Karen suggested, her plan, instead, would help me stay alive and give me a positive goal.
I didn’t know about staying alive, but I had plenty of positive goals: 1) don’t die in Chicago, wait until I get home to the privacy of my own bathroom, 2) don’t have a stroke or brain aneurism drinking gallons of Gatorade or sucking packets of goo during the run, 3) remember my name or old what’s her name, my wife, if ever I am lying spread eagle over a manhole cover, 4) point a sticky finger to the back of my health card chained around my pudgy-middle: “resuscitate me with beer, plenty of beer, otherwise cheap wine or good scotch.”
Still, even though I was not participating in the challenge, in our house, the food in our pantry and refrigerator changed following Karen’s new lifestyle choice, and suddenly I was eating tons of brown rice and quinoa (what the hell is that?) and lots of broccoli and green beans.
I asked Shaun, my old friend at the gym and a former European mountain climber (until he had a heart attack sitting around at home), if he had ever heard of this “healthy carb” plan. He just rolled his eyes and said if I was going to die running a marathon, why did it matter. “Avoid oil,” he added. “Peanut butter is clogging your arteries.”
Jeez, none of this made sense and yet it all made sense.
That’s where Helen kicked in from college with a video she wanted me to watch. It said sugar was the hidden gorilla in the closet, the poison in our diet; sugar was making us all obese and leading us down the road to diabetes, cardio-vascular disease, and all sorts of other problems.
Clearly I had figured out that French fries, potato chips, soy sauce, and table salt were horrible, and Shaun had warned me about the evils of “oil” and god’s own peanut butter, but I had never given “sugar” much of a thought.
I didn’t even know what Karen referred to when she mentioned the different types of sugar highlighted in the video. I thought she was talking about granulated, brown, and confectionary. Why would any of these be a problem?
I had a lot to learn.
According to Helen’s video, I was eating a ton of sugar that manufacturers added to my foods and, especially, in my carbohydrate choices. AND not just any old sugar either, but fructose as opposed to glucose. Fructose from corn versus glucose from sugar cane.
Fucking high fructose corn syrup was invented in some laboratory in the 1980s and now was being dumped into everything we eat because it was cheaper than glucose and we could eat more of whatever it was in without feeling “full.”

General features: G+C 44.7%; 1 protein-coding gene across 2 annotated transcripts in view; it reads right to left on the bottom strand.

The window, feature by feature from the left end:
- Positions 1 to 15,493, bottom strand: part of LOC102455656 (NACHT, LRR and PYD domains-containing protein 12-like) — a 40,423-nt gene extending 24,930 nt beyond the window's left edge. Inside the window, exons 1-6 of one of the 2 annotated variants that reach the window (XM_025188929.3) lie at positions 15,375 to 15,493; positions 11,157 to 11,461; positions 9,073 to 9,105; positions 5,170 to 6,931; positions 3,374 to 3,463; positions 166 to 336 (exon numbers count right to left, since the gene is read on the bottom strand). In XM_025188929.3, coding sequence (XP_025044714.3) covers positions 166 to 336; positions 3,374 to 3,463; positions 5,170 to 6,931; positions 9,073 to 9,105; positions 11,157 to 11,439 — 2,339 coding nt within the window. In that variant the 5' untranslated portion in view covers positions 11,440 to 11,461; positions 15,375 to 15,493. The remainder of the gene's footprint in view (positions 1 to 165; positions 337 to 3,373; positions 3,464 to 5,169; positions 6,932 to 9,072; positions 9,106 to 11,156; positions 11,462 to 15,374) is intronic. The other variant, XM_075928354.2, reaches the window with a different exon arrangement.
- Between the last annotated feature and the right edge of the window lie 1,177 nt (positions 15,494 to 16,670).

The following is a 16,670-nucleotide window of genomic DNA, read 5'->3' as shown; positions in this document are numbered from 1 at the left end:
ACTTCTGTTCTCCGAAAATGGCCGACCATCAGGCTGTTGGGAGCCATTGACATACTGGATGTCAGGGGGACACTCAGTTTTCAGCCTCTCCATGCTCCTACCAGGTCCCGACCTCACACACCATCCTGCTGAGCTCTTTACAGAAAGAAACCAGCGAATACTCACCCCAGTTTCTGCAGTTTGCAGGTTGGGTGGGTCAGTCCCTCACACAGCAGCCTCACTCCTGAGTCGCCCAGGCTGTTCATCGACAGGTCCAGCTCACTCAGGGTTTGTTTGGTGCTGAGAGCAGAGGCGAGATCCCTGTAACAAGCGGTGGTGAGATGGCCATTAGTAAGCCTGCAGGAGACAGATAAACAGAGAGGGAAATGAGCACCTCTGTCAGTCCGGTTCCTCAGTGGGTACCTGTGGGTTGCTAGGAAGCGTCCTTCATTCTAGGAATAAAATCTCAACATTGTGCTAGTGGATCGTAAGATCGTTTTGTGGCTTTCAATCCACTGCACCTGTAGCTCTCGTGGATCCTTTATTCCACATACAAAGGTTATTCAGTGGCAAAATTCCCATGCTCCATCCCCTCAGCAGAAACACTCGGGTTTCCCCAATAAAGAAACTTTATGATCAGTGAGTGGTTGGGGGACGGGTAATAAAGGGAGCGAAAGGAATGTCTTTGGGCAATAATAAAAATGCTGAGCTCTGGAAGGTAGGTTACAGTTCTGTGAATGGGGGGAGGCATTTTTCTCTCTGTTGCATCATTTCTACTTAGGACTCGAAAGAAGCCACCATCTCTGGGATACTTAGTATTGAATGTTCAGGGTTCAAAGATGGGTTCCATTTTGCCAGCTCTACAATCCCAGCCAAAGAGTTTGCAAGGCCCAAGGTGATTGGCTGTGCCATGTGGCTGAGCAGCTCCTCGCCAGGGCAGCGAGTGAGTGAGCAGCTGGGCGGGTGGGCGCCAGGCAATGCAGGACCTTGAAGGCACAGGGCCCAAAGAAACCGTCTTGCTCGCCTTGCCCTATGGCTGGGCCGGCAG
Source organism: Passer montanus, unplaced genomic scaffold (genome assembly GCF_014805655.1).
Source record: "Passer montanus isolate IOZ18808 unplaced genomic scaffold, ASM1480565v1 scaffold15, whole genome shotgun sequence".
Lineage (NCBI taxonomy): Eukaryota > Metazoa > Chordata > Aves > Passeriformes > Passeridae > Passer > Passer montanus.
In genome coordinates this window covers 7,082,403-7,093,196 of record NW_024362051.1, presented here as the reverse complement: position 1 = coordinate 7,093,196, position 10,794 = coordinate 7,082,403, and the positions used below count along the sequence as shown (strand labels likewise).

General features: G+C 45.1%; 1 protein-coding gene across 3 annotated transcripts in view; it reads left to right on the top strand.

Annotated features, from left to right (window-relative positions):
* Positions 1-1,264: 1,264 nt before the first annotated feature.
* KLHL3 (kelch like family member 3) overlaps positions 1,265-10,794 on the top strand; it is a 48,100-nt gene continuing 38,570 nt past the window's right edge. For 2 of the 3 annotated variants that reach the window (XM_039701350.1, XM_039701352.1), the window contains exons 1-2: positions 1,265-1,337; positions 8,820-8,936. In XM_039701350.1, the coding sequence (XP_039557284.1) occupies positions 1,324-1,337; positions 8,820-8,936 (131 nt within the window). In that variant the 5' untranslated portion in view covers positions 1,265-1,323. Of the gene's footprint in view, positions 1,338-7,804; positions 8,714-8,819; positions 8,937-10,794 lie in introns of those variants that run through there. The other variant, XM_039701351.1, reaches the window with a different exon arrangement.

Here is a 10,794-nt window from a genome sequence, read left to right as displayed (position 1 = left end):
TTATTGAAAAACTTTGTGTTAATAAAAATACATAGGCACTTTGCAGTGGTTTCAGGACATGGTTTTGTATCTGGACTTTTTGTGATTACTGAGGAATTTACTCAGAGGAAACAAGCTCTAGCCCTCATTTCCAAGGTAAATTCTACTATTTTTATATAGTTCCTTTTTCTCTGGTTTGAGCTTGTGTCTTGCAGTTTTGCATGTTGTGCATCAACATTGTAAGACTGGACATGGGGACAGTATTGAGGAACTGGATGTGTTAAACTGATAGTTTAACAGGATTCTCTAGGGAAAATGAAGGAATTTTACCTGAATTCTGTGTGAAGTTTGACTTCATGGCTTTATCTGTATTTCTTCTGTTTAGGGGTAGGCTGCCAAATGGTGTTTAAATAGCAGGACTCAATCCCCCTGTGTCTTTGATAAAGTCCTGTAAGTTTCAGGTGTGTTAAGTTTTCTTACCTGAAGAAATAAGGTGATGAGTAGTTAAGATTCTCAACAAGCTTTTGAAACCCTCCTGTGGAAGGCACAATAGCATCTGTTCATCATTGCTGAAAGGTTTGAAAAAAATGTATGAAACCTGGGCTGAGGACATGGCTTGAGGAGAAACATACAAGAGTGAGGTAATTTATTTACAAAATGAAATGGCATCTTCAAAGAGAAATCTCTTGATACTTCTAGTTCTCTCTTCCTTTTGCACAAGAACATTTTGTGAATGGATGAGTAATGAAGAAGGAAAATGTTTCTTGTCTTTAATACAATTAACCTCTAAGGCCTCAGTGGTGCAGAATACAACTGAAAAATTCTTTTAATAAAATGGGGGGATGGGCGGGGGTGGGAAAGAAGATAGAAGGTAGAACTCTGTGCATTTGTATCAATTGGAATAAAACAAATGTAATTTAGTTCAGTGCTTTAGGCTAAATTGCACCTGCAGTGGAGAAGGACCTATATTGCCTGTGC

We are pigs, just like the big, black boars growing up on the farm. My brother and I would wind striped-down ears of corn into the electric fence surrounding their pen and watch the boars’ coarse hair stand on end when they tried to eat it.
Somehow the electric fence is now surrounding us and a ton of corn is being dumped into our system without us even being aware of it.
We are being fattened up for the slaughter.
Our obesity — not just Karen and me, but as a country — was the direct result of fructose introduced into our foods, fiber removed from our diet to keep food on the shelf longer, and the push by the American Heart Association back in the 1990s for us to be on a low-fat/high “carb” diet to reduce the risk of heart attacks.
The impact was a disaster in terms of our national health.
A perfect storm in which I lived unknowingly smack in the center of the “eye,” which happened, as it turns out, to be right dead center in the middle of my kitchen.
Rather than Thor, I was now the new version of Captain America, Captain America for the 21st Century: obese and stuck to my couch, stuffed full of electrified corn.
The realization was shocking.
Through Karen’s new plan, over the last couple of weeks, when we cut out the foods from our diet that included sugar or was processed with fructose, or other strange chemical names for sugar, once again, I saw my weight drop.
Most importantly the late night binges stopped, my cravings came to an end.
In truth, I felt I finally had gotten a handle on my nutrition.
Perhaps things were coming together after all for my marathon. Perhaps I could survive this horrible 26-mile ordeal and live to see another day. Perhaps Shaun was wrong, I wouldn’t be sucking sewer water in Chicago with the Angel of Death pointing the way.
Yet, in the back of my mind, once again, I could hear Coach Fucking Asshole from eighth grade. We are standing mano-a-mano in the school hallway after I had been kicked out of his class. “Giles,’ he says smacking my chest, “You are a total fuck-up, your brother was a fuck-up, and you’ll always be a fuck-up. At least your bother was man enough to go to Viet Nam. What did you do? – You squirmy, panzy-ass! Forget your wife and daughter, forget fructose, run your stupid marathon. You’ll be dead by mile ten because that’s what happens to fuck-ups like you. Then, you little pig, what smart-ass comment will you make back in my class? Then what will you say to your twerpy, little friends sitting in the back of my class?”
Jeez, that’s encouraging. Thanks, Coach, for lending a hand. Eat some corn. See you in hell.
Categories: Pudgy Me